WASHINGTON — The House appears no closer to funding the government and averting a shutdown than they were when lawmakers left over a month ago for a weeks-long August recess.
House Republicans have been embroiled in gridlock over government spending, with hard-right lawmakers refusing to compromise on conservative demands that have zero chance of passing the Democratic-controlled Senate.
The deep divisions within the House GOP conference were on display when a procedural vote to begin debate on a critical defense spending bill – one of the 11 appropriations bills Congress must pass to avert a shutdown – was postponed due to threats from the holdouts to tank the vote.
“I got frustrated with some people in the conference,” House Speaker Kevin McCarthy said at a press conference Thursday following a closed-door meeting where he urged Republicans to avoid a shutdown. Lawmakers have to find a path to avoid a shutdown by Sep. 30, when government funding expires.
As the country barrels towards a shutdown with less than 10 working days left, conservative hardliners have been unclear as to what exactly they are demanding. McCarthy on Thursday lamented that he had to postpone the defense spending bill, even though he did not “have one complaint by any member of what’s wrong with this bill.”
Here’s the latest on the government shutdown fight.
Related: Is a government shutdown imminent? What Congress needs to do (quickly) to avoid one.
Deep divisions remain among House Republicans as shutdown draws closer
Tensions within the House Republican conference appeared to reach a boiling point Thursday during a closed-door meeting where McCarthy argued against a shutdown.
Rep. Matt Gaetz, R-Fla., threatened to file a motion to vacate Tuesday – a move to eject McCarthy from his role as speaker – if McCarthy put a short-term spending bill on the House floor. In the meeting, McCarthy brushed off the challenges and virtually dared his detractors to try to force him out, according to reports.
“Threats don’t matter, and sometimes people do those things because of personal things and that’s all fine,” McCarthy said at the press conference.
Those threats among House Republicans have scrambled the chamber’s progress towards averting a shutdown. Before Congress left for its August recess, House Republicans punted a vote on an agriculture spending bill – typically uncontroversial – due to divisions between ultra-conservative lawmakers and the more moderate wing of the GOP. The House felt a familiar sense of déjà vu Wednesday when a procedural vote on a defense spending bill, also typically uncontroversial, had to be delayed.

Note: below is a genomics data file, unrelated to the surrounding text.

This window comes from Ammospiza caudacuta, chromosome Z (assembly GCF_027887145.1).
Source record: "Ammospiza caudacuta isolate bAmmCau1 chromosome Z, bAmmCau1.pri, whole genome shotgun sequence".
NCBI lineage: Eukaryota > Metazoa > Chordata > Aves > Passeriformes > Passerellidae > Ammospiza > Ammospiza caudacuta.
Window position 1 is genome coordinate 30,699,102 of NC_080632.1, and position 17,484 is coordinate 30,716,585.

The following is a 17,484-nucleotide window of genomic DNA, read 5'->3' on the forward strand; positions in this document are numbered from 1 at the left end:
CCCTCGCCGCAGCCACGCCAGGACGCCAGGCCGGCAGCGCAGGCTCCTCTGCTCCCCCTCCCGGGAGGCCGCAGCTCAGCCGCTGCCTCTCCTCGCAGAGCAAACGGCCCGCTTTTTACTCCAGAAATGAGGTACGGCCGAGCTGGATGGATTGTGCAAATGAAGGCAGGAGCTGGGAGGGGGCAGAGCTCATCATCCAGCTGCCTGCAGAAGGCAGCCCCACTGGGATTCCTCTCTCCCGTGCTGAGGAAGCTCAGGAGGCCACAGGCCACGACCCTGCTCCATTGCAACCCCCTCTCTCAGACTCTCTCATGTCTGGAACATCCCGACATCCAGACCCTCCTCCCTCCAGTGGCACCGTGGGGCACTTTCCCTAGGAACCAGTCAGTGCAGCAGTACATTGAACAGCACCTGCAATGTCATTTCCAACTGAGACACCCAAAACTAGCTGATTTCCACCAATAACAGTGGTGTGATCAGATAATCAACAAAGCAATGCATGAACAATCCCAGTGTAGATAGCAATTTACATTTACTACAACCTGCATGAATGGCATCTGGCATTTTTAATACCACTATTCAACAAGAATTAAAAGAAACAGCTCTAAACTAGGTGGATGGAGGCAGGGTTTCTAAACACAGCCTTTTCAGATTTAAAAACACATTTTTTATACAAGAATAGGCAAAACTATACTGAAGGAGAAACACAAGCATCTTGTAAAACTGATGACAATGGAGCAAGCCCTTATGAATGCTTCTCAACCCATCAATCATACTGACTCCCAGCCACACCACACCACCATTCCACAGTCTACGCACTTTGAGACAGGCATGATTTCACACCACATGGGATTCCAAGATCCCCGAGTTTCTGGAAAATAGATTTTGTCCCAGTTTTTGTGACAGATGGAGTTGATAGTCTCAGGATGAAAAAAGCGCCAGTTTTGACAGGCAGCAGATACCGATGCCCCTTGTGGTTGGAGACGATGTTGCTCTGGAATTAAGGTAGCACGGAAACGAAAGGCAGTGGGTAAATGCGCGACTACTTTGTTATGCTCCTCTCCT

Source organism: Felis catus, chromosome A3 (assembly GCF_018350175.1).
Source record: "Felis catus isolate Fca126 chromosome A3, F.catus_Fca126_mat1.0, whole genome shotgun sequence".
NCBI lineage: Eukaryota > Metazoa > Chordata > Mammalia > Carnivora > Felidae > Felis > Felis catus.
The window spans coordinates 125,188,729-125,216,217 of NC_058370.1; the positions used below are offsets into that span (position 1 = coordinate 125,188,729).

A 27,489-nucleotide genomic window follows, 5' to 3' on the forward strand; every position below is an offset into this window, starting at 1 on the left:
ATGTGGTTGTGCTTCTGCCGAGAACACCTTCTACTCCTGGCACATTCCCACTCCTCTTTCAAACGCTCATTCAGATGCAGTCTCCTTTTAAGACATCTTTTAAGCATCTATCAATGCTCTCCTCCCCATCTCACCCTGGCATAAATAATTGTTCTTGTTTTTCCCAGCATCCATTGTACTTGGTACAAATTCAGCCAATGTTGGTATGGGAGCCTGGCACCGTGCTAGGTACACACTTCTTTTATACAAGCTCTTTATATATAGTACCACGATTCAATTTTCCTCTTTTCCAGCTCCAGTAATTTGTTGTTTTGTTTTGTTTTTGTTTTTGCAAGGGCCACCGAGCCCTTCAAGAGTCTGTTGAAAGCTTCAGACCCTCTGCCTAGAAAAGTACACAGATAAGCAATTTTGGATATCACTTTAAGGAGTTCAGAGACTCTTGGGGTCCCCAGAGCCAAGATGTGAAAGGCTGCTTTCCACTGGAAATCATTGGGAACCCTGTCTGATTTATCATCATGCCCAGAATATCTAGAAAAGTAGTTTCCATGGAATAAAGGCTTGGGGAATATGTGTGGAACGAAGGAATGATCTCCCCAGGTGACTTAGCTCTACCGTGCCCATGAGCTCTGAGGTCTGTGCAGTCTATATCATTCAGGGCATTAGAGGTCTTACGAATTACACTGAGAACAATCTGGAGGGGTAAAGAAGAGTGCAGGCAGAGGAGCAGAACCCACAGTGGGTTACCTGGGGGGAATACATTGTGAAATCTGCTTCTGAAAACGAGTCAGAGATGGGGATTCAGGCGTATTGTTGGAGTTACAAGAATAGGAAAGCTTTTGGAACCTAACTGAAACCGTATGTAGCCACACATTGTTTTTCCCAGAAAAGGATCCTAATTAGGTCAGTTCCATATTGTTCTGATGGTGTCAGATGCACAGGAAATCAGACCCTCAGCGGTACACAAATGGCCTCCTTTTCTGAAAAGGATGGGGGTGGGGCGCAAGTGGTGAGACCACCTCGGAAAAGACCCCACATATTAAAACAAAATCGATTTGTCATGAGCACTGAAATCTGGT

“I have not heard many members describe to me what is wrong with the (defense spending bill). Some members are pretty honest that they’re holding this for leverage. I don’t think that’s the appropriate tactic,” Rep. Dusty Johnson, R-S.D., chair of the Republican Main Street Caucus and considered one of the GOP’s dealmakers, told reporters Thursday.
House GOP expresses frustration at hardline conservatives: ‘They’re smoking something really good’
Moderate Republicans have expressed frustration at the holdouts for their refusal to compromise and their lack of clarity on their demands as the Sept. 30 deadline creeps closer.
Among the few clear demands of the House Freedom Caucus, a loose coalition of the House’s most conservative lawmakers, include increased security at the southern border and provisions striking “woke” policies from the Pentagon, which mostly pertain to the Defense Department’s abortion policies. Those demands, Rep. Don Bacon, R-Neb., acknowledged, are dead on arrival in the Senate.
“There’s some false sense of reality here. They think whatever they demand and get out of the House … we’re gonna demand the Senate do it,” Bacon told reporters Thursday. “They’re smoking something really good.”
Despite those concerns and attempts from leadership, Freedom Caucus members say their approach hasn’t changed.
“Nothing’s changed from my standpoint,” Rep. Bob Good, R-Va., a member of the Freedom Caucus told reporters Thursday. “We need to pass them implementing our priorities from a legislative standpoint, policy standpoint.”
This article originally appeared on USA TODAY: McCarthy, House Republicans boil over as government shutdown looms